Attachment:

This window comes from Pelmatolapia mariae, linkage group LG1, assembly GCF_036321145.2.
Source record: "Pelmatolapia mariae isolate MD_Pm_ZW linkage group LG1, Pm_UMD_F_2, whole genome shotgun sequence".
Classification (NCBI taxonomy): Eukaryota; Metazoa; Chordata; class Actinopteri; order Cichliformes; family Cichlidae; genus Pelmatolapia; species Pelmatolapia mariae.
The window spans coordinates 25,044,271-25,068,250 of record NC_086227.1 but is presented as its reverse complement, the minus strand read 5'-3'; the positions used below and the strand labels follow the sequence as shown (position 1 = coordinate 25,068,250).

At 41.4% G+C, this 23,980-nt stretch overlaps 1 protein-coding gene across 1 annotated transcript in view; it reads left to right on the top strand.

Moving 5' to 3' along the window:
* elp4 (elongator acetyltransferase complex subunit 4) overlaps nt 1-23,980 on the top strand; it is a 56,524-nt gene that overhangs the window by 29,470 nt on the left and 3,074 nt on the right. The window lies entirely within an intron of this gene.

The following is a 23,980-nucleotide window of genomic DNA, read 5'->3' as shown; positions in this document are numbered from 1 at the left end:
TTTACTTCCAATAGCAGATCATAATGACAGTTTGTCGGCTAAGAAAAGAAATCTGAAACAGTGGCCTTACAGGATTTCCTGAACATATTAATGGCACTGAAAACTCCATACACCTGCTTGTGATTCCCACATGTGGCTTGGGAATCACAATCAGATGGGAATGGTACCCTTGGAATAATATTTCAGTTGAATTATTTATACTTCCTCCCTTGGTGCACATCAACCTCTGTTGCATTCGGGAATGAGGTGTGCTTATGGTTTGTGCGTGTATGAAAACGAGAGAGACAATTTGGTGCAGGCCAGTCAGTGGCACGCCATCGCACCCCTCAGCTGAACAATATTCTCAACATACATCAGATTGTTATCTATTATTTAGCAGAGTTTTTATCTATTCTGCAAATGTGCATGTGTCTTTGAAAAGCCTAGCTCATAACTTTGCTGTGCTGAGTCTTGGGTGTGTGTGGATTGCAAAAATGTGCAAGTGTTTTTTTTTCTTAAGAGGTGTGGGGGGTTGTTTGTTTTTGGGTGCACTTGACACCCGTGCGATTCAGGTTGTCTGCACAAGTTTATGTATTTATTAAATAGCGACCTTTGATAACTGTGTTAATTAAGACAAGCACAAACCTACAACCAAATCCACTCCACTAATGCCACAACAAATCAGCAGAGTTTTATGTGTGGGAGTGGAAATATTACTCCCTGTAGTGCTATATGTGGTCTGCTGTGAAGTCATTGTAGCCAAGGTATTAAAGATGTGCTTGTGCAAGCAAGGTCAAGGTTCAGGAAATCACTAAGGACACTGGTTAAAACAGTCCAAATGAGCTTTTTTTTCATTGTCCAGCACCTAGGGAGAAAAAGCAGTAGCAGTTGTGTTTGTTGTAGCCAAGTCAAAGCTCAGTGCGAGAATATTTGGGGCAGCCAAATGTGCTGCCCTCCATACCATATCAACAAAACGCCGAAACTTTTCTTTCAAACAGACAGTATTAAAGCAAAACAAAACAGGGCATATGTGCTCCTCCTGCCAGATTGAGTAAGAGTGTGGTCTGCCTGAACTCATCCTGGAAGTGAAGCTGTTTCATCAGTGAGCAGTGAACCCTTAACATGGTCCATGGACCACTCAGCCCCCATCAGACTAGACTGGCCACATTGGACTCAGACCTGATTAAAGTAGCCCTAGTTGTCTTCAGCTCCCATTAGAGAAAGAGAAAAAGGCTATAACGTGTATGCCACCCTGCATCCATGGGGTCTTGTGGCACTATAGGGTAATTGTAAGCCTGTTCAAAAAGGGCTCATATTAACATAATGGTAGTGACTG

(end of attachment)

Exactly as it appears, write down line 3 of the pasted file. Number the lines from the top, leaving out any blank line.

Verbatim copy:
Classification (NCBI taxonomy): Eukaryota; Metazoa; Chordata; class Actinopteri; order Cichliformes; family Cichlidae; genus Pelmatolapia; species Pelmatolapia mariae.